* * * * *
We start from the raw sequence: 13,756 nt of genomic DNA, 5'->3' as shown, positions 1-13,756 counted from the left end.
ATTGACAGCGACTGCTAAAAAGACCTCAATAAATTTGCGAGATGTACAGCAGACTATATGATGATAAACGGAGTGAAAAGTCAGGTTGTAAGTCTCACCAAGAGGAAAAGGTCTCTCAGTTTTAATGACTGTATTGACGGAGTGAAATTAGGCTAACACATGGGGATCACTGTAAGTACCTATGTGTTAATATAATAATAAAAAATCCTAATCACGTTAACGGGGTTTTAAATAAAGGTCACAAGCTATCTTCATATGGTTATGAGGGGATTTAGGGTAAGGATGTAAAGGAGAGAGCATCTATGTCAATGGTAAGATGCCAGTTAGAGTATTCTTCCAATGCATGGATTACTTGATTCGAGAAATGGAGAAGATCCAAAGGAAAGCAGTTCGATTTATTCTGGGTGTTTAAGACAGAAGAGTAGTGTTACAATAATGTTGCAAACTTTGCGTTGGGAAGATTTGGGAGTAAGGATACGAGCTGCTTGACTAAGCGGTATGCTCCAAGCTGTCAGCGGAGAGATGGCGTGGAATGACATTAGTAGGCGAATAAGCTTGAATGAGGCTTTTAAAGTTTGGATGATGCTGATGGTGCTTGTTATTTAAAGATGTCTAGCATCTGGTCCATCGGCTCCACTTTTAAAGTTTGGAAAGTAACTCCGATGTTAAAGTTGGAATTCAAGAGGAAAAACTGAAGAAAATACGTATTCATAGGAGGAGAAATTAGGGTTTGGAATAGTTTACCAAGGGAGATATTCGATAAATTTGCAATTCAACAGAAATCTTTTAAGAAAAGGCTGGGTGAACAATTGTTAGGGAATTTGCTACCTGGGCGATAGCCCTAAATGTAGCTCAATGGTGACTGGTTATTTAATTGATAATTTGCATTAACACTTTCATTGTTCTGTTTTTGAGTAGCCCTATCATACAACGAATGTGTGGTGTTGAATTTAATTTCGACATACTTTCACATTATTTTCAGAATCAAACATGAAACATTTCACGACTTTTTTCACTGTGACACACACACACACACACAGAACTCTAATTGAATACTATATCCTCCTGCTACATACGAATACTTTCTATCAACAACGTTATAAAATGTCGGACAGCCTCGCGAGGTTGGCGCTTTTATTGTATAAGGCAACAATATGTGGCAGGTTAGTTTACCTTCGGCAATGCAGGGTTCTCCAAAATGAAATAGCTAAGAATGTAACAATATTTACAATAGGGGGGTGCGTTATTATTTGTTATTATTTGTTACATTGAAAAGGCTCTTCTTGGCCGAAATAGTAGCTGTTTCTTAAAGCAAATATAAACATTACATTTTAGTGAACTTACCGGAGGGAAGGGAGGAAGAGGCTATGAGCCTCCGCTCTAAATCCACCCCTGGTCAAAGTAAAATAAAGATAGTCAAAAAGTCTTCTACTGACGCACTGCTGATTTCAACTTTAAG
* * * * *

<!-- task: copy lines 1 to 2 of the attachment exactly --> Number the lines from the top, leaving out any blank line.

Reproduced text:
We start from the raw sequence: 13,756 nt of genomic DNA, 5'->3' as shown, positions 1-13,756 counted from the left end.
ATTGACAGCGACTGCTAAAAAGACCTCAATAAATTTGCGAGATGTACAGCAGACTATATGATGATAAACGGAGTGAAAAGTCAGGTTGTAAGTCTCACCAAGAGGAAAAGGTCTCTCAGTTTTAATGACTGTATTGACGGAGTGAAATTAGGCTAACACATGGGGATCACTGTAAGTACCTATGTGTTAATATAATAATAAAAAATCCTAATCACGTTAACGGGGTTTTAAATAAAGGTCACAAGCTATCTTCATATGGTTATGAGGGGATTTAGGGTAAGGATGTAAAGGAGAGAGCATCTATGTCAATGGTAAGATGCCAGTTAGAGTATTCTTCCAATGCATGGATTACTTGATTCGAGAAATGGAGAAGATCCAAAGGAAAGCAGTTCGATTTATTCTGGGTGTTTAAGACAGAAGAGTAGTGTTACAATAATGTTGCAAACTTTGCGTTGGGAAGATTTGGGAGTAAGGATACGAGCTGCTTGACTAAGCGGTATGCTCCAAGCTGTCAGCGGAGAGATGGCGTGGAATGACATTAGTAGGCGAATAAGCTTGAATGAGGCTTTTAAAGTTTGGATGATGCTGATGGTGCTTGTTATTTAAAGATGTCTAGCATCTGGTCCATCGGCTCCACTTTTAAAGTTTGGAAAGTAACTCCGATGTTAAAGTTGGAATTCAAGAGGAAAAACTGAAGAAAATACGTATTCATAGGAGGAGAAATTAGGGTTTGGAATAGTTTACCAAGGGAGATATTCGATAAATTTGCAATTCAACAGAAATCTTTTAAGAAAAGGCTGGGTGAACAATTGTTAGGGAATTTGCTACCTGGGCGATAGCCCTAAATGTAGCTCAATGGTGACTGGTTATTTAATTGATAATTTGCATTAACACTTTCATTGTTCTGTTTTTGAGTAGCCCTATCATACAACGAATGTGTGGTGTTGAATTTAATTTCGACATACTTTCACATTATTTTCAGAATCAAACATGAAACATTTCACGACTTTTTTCACTGTGACACACACACACACACACAGAACTCTAATTGAATACTATATCCTCCTGCTACATACGAATACTTTCTATCAACAACGTTATAAAATGTCGGACAGCCTCGCGAGGTTGGCGCTTTTATTGTATAAGGCAACAATATGTGGCAGGTTAGTTTACCTTCGGCAATGCAGGGTTCTCCAAAATGAAATAGCTAAGAATGTAACAATATTTACAATAGGGGGGTGCGTTATTATTTGTTATTATTTGTTACATTGAAAAGGCTCTTCTTGGCCGAAATAGTAGCTGTTTCTTAAAGCAAATATAAACATTACATTTTAGTGAACTTACCGGAGGGAAGGGAGGAAGAGGCTATGAGCCTCCGCTCTAAATCCACCCCTGGTCAAAGTAAAATAAAGATAGTCAAAAAGTCTTCTACTGACGCACTGCTGATTTCAACTTTAAG